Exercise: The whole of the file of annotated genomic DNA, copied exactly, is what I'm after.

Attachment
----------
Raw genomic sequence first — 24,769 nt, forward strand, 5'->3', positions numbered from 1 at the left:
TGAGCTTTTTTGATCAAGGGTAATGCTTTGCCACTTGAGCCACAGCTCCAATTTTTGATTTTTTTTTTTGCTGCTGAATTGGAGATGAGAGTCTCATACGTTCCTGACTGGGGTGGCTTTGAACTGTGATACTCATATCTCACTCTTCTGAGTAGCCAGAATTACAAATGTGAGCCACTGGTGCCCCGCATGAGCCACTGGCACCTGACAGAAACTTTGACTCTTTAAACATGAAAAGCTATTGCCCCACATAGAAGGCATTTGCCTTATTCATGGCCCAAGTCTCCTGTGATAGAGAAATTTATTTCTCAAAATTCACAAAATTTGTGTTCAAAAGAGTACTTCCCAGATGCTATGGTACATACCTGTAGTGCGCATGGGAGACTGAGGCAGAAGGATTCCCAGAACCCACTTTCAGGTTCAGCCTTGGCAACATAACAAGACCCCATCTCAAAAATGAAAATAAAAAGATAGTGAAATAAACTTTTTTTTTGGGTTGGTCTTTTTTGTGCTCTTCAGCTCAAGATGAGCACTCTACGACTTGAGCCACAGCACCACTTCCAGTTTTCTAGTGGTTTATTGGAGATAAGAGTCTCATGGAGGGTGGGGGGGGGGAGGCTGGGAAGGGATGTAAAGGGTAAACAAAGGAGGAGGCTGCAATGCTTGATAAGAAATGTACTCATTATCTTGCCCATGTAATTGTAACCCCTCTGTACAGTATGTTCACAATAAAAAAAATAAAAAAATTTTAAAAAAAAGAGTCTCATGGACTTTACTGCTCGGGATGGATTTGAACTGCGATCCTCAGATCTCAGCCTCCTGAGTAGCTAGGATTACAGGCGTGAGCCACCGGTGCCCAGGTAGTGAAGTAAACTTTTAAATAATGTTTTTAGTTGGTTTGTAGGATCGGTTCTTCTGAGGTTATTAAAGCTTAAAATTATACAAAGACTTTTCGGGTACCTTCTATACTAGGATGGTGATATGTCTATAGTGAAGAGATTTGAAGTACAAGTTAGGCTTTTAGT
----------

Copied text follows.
Raw genomic sequence first — 24,769 nt, forward strand, 5'->3', positions numbered from 1 at the left:
TGAGCTTTTTTGATCAAGGGTAATGCTTTGCCACTTGAGCCACAGCTCCAATTTTTGATTTTTTTTTTTGCTGCTGAATTGGAGATGAGAGTCTCATACGTTCCTGACTGGGGTGGCTTTGAACTGTGATACTCATATCTCACTCTTCTGAGTAGCCAGAATTACAAATGTGAGCCACTGGTGCCCCGCATGAGCCACTGGCACCTGACAGAAACTTTGACTCTTTAAACATGAAAAGCTATTGCCCCACATAGAAGGCATTTGCCTTATTCATGGCCCAAGTCTCCTGTGATAGAGAAATTTATTTCTCAAAATTCACAAAATTTGTGTTCAAAAGAGTACTTCCCAGATGCTATGGTACATACCTGTAGTGCGCATGGGAGACTGAGGCAGAAGGATTCCCAGAACCCACTTTCAGGTTCAGCCTTGGCAACATAACAAGACCCCATCTCAAAAATGAAAATAAAAAGATAGTGAAATAAACTTTTTTTTTGGGTTGGTCTTTTTTGTGCTCTTCAGCTCAAGATGAGCACTCTACGACTTGAGCCACAGCACCACTTCCAGTTTTCTAGTGGTTTATTGGAGATAAGAGTCTCATGGAGGGTGGGGGGGGGGAGGCTGGGAAGGGATGTAAAGGGTAAACAAAGGAGGAGGCTGCAATGCTTGATAAGAAATGTACTCATTATCTTGCCCATGTAATTGTAACCCCTCTGTACAGTATGTTCACAATAAAAAAAATAAAAAAATTTTAAAAAAAAGAGTCTCATGGACTTTACTGCTCGGGATGGATTTGAACTGCGATCCTCAGATCTCAGCCTCCTGAGTAGCTAGGATTACAGGCGTGAGCCACCGGTGCCCAGGTAGTGAAGTAAACTTTTAAATAATGTTTTTAGTTGGTTTGTAGGATCGGTTCTTCTGAGGTTATTAAAGCTTAAAATTATACAAAGACTTTTCGGGTACCTTCTATACTAGGATGGTGATATGTCTATAGTGAAGAGATTTGAAGTACAAGTTAGGCTTTTAGT